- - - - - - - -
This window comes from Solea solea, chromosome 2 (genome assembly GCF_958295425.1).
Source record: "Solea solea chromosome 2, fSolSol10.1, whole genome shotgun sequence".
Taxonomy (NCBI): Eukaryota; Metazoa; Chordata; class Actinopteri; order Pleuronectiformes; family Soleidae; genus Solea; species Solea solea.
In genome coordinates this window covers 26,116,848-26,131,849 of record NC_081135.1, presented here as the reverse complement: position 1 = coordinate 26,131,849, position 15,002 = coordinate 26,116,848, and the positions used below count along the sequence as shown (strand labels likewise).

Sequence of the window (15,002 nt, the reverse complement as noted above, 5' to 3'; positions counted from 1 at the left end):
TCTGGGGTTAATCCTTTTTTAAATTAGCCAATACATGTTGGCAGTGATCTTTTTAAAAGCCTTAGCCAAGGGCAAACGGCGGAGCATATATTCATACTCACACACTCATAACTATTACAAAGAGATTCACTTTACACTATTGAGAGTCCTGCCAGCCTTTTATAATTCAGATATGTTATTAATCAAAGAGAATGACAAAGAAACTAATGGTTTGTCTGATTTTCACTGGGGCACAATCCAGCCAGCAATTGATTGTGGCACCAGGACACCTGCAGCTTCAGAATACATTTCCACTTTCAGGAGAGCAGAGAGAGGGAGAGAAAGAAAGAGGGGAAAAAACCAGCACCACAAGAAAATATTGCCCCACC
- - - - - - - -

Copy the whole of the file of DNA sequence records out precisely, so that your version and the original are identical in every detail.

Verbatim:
This window comes from Solea solea, chromosome 2 (genome assembly GCF_958295425.1).
Source record: "Solea solea chromosome 2, fSolSol10.1, whole genome shotgun sequence".
Taxonomy (NCBI): Eukaryota; Metazoa; Chordata; class Actinopteri; order Pleuronectiformes; family Soleidae; genus Solea; species Solea solea.
In genome coordinates this window covers 26,116,848-26,131,849 of record NC_081135.1, presented here as the reverse complement: position 1 = coordinate 26,131,849, position 15,002 = coordinate 26,116,848, and the positions used below count along the sequence as shown (strand labels likewise).

Sequence of the window (15,002 nt, the reverse complement as noted above, 5' to 3'; positions counted from 1 at the left end):
TCTGGGGTTAATCCTTTTTTAAATTAGCCAATACATGTTGGCAGTGATCTTTTTAAAAGCCTTAGCCAAGGGCAAACGGCGGAGCATATATTCATACTCACACACTCATAACTATTACAAAGAGATTCACTTTACACTATTGAGAGTCCTGCCAGCCTTTTATAATTCAGATATGTTATTAATCAAAGAGAATGACAAAGAAACTAATGGTTTGTCTGATTTTCACTGGGGCACAATCCAGCCAGCAATTGATTGTGGCACCAGGACACCTGCAGCTTCAGAATACATTTCCACTTTCAGGAGAGCAGAGAGAGGGAGAGAAAGAAAGAGGGGAAAAAACCAGCACCACAAGAAAATATTGCCCCACC